Things get under way about 7 pm Central time, so add or subtract the appropriate number of hours for your time zone and check it out.

If you like what you hear, let me know. This style of piano playing is kind of a specialty of mine, and if I get enough requests, I may include a workshop of this style at the upcoming Piano Retreat in September.

Tuesday, April 2, 2013

Here is the question I received from a subscriber who was considering enrolling in the fall Piano Retreat:

I would like to participate in this retreat. I
wonder if there is a way I can bring my spouse and
child, who would entertain themselves doing other
things while I play piano. Is this something that
others have done in the past?

I see this as a two part question.

1. Is it possible for members of my family to pay only for room and board at the Piano Retreat, and not pay for the actual tuition?

2. Will my spouse and child have something to keep them occupied while I'm gaining my piano skills at the retreat?

The answers are (in order) yes and yes.

Whatever accommodation level you chose for your self, your spouse and child can have the same level of accommodations and all meals (except the optional Sunday lunch) for $200 off the posted full price. Full prices range from $427 to $497, so the room and board only rate for them would be between $227 and $297 apiece. Your family would also be welcome to attend the evening "piano bar" party on Saturday night.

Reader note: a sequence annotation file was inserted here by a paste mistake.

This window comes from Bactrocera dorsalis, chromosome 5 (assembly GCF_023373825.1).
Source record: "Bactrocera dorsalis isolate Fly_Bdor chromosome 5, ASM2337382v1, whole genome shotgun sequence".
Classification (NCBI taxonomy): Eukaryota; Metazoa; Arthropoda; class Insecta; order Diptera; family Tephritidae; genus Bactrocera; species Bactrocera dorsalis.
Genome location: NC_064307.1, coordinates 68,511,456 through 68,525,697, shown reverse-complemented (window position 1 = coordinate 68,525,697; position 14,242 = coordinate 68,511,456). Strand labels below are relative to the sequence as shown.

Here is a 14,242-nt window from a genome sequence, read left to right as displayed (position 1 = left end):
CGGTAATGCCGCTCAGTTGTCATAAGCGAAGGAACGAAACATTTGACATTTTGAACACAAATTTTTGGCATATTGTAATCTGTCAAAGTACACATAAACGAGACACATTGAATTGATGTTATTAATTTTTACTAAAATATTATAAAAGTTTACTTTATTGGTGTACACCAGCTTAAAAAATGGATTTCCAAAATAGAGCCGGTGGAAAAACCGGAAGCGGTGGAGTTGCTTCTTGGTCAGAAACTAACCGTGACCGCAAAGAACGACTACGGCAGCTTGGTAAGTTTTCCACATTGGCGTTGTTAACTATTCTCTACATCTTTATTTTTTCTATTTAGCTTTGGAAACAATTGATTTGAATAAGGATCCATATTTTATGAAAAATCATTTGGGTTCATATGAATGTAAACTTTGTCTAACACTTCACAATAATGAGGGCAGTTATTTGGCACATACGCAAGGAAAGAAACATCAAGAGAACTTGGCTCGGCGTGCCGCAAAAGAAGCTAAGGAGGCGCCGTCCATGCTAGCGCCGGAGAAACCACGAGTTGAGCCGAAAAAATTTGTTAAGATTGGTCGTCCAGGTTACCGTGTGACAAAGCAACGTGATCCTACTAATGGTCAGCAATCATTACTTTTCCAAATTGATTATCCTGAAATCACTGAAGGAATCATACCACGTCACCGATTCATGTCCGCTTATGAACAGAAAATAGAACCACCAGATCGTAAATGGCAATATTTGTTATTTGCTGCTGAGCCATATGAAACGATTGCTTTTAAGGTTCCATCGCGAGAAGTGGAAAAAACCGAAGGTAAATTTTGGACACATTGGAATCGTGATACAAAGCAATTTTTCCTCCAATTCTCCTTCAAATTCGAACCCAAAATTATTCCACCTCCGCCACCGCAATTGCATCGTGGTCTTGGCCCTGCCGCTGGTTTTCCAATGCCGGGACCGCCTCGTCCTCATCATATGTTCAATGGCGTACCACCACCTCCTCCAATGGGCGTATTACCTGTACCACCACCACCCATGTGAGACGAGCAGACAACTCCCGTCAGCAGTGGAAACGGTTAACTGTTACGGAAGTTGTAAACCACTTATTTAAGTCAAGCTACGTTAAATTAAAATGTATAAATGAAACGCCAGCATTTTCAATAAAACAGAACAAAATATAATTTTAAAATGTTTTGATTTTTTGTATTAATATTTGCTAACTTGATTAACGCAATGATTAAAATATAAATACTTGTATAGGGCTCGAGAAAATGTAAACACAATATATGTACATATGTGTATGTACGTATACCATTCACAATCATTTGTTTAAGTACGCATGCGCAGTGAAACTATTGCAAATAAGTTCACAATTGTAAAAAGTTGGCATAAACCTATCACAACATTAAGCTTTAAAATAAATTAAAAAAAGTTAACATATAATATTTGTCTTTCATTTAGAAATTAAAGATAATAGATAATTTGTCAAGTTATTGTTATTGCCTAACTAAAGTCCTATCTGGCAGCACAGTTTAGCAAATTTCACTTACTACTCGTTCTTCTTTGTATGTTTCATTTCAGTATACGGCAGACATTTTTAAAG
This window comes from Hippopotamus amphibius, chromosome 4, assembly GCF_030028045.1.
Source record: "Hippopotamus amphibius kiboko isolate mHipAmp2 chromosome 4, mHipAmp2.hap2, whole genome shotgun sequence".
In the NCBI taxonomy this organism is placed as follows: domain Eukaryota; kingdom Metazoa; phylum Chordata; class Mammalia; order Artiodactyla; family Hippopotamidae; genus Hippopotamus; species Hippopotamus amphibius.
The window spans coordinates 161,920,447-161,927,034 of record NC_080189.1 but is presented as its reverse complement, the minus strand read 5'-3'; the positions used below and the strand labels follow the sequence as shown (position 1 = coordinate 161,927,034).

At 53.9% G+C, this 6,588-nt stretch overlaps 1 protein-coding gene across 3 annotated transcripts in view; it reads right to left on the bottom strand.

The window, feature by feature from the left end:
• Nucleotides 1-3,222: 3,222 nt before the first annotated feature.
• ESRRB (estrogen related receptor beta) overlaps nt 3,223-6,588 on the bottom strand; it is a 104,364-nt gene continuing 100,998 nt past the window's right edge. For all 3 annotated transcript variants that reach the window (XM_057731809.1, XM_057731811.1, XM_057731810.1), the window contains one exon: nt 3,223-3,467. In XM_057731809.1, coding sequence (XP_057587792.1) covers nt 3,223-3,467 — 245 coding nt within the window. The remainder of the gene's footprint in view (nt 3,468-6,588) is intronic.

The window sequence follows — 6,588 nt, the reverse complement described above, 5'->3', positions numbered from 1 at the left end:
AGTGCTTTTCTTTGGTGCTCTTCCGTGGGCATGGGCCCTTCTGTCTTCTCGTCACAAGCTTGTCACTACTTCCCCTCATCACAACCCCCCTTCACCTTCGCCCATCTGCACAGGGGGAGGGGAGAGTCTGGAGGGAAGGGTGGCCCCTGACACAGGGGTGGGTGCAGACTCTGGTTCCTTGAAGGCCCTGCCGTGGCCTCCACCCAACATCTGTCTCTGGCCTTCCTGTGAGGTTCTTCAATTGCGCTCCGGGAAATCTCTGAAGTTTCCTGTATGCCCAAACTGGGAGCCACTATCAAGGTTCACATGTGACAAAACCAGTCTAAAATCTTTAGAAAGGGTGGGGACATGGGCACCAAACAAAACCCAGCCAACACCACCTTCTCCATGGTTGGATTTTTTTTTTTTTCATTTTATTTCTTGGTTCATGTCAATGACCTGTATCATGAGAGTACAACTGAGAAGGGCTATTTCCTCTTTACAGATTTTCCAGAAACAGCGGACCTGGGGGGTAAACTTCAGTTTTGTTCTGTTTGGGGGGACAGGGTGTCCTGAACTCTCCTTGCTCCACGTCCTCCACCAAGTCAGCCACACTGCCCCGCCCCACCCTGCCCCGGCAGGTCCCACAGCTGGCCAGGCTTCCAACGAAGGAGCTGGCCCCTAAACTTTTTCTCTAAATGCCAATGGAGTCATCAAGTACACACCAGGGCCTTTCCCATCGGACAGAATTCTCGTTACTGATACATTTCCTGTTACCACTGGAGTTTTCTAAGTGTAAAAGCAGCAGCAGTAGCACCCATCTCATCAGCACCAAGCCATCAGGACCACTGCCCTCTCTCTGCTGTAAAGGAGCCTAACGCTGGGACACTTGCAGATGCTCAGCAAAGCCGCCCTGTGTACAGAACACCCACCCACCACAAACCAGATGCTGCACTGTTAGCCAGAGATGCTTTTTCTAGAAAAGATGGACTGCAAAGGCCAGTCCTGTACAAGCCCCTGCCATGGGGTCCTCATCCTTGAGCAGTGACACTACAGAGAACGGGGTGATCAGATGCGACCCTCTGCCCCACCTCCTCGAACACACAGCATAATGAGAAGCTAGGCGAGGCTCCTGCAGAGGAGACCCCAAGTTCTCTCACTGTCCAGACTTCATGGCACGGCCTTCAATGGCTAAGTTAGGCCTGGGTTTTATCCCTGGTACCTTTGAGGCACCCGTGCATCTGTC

Bear in mind the semi private rooms have two twin beds, and would not accommodate three people. The economy cabins would work. We could put you in a co-ed (couples) cabin where you could be all together.

Another option is for all of you to stay off premises. There are hotels/motels in Petaluma (30 minutes), and probably on the coast some 12 miles away in the other direction. That way you would pay the Day Use rate for yourself (currently $377), and the rest of the family would be on their own.

We have had several people take advantage of both options.

If you opt for the $200 discount option, let me know, and I'll set things up where you can make a convenient payment on line. Just drop me an e-mail.

As for what your spouse and child might be able to do while you are immersed in your piano studies.

First and foremost we do have a track at the Retreat for the total beginner. We've been very successful over the course of 30 years in introducing total beginners to the art of playing piano. We will have you playing your favorite songs with two hands by the end of the camp. That's a guarantee.

If you choose to pass on the piano lessons, there is plenty to do right on the property. Walker Creek Ranch is over 1500 acres of pristine rolling hills, and abundant wild life. They have almost 50 miles of hiking trails, a swimming hole, and great opportunities for bird watching or stalking the deer, fox, raccoon, and other life forms. On the property there is also a small natural history museum.

And it's only a few miles to the coast where you will have access to Tomales Bay and the Point Reyes National Seashore and numerous beaches. It's just a short hop to the towns of Sausalito and Tiburon and the Golden Gate Bridge. And on the other side of the GG Bridge...San Francisco.

So there will be plenty to do both day and night, if you choose not to be part of the Retreat itself.